“A number of reinsurers have engaged proactively with alternative capital to retrocede some of their own risk and/or to offer risk transfer to clients. This has boosted their gross capacity, limited their exposure to peak risks, and generated additional fee income,” the rating agency explained.

“There is an important distinction between reinsurers that simply rely on retrocession and alternative capital to support their gross underwriting capacity, and those that earn fee income by managing significant amounts of alternative capital for third-party investors. We believe that increased reliance on retrocession weakens capital quality of those reinsurers overly dependent on it to support capacity. It also poses a potential threat to their franchise and market position, particularly in the event of (i) capacity constraints in the retrocession/ reinsurance markets, and (ii) faster increases in retrocession prices than in reinsurance prices,” Moody’s continued.

Those too reliant on retro risk price and availability dislocation, as well as operating risks, given it is less permanent than on-balance sheet arrangements, the rating agency believes.

Full-collateralisation of retro does offset some of the risks somewhat, given it limits counter-party credit exposures. However, that’s still no guarantee of its availability.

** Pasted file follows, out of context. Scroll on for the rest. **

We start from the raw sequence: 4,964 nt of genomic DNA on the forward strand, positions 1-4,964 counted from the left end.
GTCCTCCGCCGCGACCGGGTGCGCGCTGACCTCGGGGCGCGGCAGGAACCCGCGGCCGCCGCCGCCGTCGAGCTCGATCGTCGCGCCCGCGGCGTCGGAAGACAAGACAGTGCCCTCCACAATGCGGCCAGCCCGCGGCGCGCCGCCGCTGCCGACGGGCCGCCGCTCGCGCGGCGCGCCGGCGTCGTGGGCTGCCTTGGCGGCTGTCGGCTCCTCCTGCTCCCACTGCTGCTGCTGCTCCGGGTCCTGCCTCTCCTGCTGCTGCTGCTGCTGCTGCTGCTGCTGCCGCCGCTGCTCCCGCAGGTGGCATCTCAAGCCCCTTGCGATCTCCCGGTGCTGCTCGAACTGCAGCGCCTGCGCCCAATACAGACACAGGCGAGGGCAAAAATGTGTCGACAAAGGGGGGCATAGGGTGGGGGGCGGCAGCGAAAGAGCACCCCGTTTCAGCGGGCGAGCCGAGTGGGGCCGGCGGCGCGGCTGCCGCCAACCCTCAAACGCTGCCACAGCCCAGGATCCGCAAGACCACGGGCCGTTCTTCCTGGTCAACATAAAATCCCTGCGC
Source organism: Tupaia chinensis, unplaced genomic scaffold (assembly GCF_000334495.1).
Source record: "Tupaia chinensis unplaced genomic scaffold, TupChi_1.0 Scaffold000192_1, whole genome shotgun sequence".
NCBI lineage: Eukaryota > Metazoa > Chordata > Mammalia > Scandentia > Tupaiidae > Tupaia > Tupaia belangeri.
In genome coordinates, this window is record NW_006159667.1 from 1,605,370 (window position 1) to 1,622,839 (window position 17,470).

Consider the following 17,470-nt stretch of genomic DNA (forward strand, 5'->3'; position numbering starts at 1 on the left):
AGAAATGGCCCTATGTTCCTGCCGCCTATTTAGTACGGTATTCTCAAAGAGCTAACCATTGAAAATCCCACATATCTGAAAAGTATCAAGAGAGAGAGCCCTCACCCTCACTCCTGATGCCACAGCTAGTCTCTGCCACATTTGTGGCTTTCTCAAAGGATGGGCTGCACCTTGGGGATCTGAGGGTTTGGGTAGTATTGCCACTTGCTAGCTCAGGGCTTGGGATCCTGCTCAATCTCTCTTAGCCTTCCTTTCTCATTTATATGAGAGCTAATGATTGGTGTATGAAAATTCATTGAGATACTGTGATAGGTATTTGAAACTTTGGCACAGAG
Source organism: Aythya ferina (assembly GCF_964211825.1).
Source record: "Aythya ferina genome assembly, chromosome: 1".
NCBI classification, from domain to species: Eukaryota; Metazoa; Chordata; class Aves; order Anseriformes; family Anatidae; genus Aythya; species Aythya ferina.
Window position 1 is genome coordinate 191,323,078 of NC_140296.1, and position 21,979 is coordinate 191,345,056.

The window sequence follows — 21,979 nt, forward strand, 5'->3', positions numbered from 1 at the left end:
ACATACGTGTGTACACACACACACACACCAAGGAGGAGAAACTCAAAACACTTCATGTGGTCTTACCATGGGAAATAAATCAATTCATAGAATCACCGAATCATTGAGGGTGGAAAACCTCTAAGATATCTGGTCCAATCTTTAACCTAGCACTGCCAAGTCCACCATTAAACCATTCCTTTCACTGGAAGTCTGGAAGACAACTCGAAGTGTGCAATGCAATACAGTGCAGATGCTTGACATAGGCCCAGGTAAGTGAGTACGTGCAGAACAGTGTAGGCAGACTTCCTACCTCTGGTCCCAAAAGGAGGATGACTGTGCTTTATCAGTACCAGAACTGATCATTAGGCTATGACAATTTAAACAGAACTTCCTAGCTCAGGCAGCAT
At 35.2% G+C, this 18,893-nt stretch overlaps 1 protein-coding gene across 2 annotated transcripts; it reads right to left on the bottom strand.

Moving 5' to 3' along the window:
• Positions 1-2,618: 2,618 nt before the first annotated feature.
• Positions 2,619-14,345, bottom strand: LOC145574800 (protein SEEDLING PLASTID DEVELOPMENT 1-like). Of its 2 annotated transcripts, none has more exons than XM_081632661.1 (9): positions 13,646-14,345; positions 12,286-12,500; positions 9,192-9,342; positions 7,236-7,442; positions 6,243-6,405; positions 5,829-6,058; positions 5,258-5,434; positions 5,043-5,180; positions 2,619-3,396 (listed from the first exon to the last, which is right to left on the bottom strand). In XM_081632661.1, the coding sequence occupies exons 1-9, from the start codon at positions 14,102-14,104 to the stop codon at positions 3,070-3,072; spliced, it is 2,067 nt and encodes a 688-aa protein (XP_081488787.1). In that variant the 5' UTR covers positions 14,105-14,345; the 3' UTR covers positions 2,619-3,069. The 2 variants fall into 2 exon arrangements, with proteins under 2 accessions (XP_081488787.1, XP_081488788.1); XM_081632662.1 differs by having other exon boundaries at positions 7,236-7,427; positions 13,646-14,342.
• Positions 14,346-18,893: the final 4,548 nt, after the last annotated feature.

Moody’s also notes that sidecar vehicles can have greater permanence as well, given it is generally longer duration as reinsurers have more control.

Hence while the retro dependent model can boost capacity, provide flexibility and access to efficient capital, it also puts reinsurers at risk of market forces.

Moody’s notes the widening spread between gross and net catastrophe exposures of reinsurers, which it says also highlights the increasing reliance on alternative capital retro to reduce net exposure, while maintaining gross underwriting volumes.

gross-net-catastrophe-exposure-spread-retro

But for stronger reinsurers, using alternative capital as retrocession, or managing it for fee income to allow for expansion, carefully alongside their own core capital can be beneficial.

“Ultimately, we believe reinsurers with strong underwriting track-records, that can offer risk transfer solutions to clients across their own balance sheets and more flexible alternative capital platforms will have a competitive advantage in the years ahead,” Moody’s states.